It has been hypothesized that laughter is possibly produced by a medullary effector centre ('laughter centre'). Medullary effector centre for laughing is subject to tonic inhibition from cerebral cortex and limbic system via an 'integrator' located in or around the hypothalamus. It has been further suggested that volitional (cortical) and emotional (limbic) influences interact with the 'laughter centre' in the lower brainstem through distinct pathways, allowing for disease to dissociate laughter from stimulus, mood, or both. Thus, diseases of upper brainstem are likely to produce pathological laughter through a supranuclear disconnection, eliminating cortical as well as limbic inhibitory influences on laughter centre.,, For example, distortion of upper brainstem by extrinsic or intrinsic tumours of brainstem like clival chordoma and pontine glioma are prominent causes of pathological laughter., Cerebellum has also been shown to exert inhibitory influence on the descending supranuclear pathways concerned with laughter. Even a unilateral cerebellar lesion can cause pathological laughter.
Exact cortical area responsible for laughter is not precisely known. Arroyo et al, in electrical stimulation studies, in patients with gelastic epilepsy demonstrated possible role of cingulate and basal temporal cortex in laughter and mirth in humans. They suggested that anterior cingulate region was involved in the motor act of laughter, while the basal temporal cortex is involved in processing of laughter's emotional content in man. Perhaps emotions are subjected to the inhibitory influence of the frontal cortex as illustrated by the fact that diseases of frontal lobe produce emotional lability. House et al observed that emotionalism is common after unilateral stroke and is found especially in patients with left frontal and temporal lesions. Swash also reported a case of sustained involuntary laughter with accompanying alteration of mood, due to infarction of the inferior and lateral aspects of the left temporal lobe. The present case is unique, as a transient fit of laughter as the presenting symptom of left cortical infarction has not been reported. In previous reports,, vascular involvement of thalamus and left internal capsule (posterior limb) in pathological laughter have been observed. Ceccaldi and Milandre suggested that, possibly, concomitant involvement of the internal capsule in patients with thalamic infarction played an important role in the production of laughter. This case, in addition to hemiparesis also had motor aphasia. Thus possibly, motor expression of emotions (e.g. laughter) is also under influence of Broca's area. In an unusual case, Bronstein and Mendez reported having observed several episodes of crying spells as a manifestation of transient ischaemic attack. Other associated neurological findings were suggestive of involvement of right cerebral hemisphere. However, since patient under report had only one attack of laughter at the onset of stroke, the laughter episode could be a manifestation of seizure activity as seizures are a common heralding event of cortical embolisation.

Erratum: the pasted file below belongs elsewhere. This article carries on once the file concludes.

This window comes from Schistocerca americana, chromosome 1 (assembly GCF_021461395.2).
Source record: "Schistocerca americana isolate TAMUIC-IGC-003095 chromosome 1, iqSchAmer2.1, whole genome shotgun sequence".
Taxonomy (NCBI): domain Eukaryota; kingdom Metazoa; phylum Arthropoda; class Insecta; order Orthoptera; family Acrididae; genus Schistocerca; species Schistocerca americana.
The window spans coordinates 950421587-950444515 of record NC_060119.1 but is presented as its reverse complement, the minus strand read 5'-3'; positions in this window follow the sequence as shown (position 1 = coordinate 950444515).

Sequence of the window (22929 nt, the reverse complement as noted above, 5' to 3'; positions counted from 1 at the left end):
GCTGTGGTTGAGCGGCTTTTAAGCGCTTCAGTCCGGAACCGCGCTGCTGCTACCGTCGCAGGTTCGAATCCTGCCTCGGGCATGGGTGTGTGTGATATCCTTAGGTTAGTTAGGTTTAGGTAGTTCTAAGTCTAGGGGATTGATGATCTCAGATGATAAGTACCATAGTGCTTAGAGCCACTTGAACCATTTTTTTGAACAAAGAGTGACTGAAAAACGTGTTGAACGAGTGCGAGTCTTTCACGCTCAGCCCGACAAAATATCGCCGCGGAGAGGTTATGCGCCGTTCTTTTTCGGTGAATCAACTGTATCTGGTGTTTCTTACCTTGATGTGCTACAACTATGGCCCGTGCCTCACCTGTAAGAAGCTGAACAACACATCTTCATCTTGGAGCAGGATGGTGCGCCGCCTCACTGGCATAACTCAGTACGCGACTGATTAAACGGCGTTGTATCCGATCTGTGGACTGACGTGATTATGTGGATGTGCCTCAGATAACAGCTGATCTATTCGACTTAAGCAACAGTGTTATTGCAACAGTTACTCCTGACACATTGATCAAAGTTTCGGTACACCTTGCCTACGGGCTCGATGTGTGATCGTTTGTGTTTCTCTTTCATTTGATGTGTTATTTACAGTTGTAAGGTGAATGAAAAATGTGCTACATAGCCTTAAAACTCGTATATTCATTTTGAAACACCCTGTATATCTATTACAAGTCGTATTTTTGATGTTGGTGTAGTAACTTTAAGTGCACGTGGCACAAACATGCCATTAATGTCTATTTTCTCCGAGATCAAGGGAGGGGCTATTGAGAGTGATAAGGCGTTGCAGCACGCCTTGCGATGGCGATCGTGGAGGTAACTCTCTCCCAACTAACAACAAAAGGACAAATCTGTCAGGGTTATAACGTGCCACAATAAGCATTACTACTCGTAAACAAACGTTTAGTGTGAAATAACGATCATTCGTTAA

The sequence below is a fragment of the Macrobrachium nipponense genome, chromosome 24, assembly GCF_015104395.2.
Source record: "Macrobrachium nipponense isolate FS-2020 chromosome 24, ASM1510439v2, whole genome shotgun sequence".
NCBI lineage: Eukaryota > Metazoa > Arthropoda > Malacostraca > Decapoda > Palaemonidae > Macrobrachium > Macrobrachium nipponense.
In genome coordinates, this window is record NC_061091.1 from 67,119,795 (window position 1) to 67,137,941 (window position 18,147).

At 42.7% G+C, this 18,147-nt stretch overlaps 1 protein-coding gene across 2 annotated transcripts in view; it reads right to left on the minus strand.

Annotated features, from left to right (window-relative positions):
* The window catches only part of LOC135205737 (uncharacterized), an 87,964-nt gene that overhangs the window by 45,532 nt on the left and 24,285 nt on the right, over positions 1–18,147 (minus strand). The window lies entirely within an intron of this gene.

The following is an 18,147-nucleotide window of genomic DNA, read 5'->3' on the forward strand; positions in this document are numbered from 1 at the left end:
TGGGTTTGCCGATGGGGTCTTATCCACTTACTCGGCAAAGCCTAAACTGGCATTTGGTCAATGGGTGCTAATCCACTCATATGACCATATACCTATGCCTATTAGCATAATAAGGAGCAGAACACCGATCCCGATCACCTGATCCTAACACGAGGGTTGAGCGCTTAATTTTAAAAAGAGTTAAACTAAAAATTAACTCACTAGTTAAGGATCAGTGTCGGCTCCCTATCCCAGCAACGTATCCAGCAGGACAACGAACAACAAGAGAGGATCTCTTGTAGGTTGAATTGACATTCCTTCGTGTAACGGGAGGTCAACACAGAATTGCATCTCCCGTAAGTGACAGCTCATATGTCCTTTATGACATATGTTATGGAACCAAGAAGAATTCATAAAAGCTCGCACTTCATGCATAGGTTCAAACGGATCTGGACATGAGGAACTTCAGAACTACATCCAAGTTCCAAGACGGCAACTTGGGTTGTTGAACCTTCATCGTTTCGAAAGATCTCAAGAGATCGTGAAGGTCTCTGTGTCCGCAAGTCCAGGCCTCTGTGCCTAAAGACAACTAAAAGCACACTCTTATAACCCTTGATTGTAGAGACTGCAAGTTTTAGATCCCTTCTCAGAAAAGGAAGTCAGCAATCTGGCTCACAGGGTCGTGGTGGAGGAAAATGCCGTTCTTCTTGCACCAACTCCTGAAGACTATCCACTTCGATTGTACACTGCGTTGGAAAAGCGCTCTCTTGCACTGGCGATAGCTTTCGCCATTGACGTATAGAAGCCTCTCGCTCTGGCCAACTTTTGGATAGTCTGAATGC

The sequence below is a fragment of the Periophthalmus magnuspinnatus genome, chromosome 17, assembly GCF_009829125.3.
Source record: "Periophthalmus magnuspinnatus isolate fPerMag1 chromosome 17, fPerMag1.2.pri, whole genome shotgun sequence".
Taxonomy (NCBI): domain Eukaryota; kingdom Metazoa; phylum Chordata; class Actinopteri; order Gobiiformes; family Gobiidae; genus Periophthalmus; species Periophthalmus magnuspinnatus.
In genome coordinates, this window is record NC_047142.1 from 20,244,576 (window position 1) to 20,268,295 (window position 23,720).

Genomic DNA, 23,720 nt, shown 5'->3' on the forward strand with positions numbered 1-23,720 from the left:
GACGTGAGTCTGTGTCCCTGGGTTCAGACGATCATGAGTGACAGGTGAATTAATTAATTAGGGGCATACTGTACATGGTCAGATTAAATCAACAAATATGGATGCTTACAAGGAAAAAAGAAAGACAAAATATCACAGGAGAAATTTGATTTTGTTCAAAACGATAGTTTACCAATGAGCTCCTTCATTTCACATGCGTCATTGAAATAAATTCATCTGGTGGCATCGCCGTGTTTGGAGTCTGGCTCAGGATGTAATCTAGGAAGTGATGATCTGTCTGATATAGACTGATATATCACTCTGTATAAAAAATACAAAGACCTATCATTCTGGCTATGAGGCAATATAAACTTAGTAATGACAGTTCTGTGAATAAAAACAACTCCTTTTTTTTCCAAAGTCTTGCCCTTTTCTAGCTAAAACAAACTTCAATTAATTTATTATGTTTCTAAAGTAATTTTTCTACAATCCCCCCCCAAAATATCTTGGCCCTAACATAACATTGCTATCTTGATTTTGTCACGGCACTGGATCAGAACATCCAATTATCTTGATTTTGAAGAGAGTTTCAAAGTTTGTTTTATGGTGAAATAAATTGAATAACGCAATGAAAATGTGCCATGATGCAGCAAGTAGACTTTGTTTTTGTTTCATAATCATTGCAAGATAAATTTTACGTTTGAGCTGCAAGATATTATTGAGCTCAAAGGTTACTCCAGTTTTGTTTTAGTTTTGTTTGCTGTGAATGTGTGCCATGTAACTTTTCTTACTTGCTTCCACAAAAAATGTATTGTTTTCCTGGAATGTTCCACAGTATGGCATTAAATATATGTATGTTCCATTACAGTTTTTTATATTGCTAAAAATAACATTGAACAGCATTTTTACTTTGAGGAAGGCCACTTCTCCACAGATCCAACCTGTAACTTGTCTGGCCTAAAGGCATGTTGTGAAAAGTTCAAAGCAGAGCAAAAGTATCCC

In conclusion, our case supports the hypothesis that unilateral lesions in the brain can cause pathological laughter and further suggests that possibly locomotor and motor speech areas of left cerebral hemisphere have a strong influence on the production of laughter.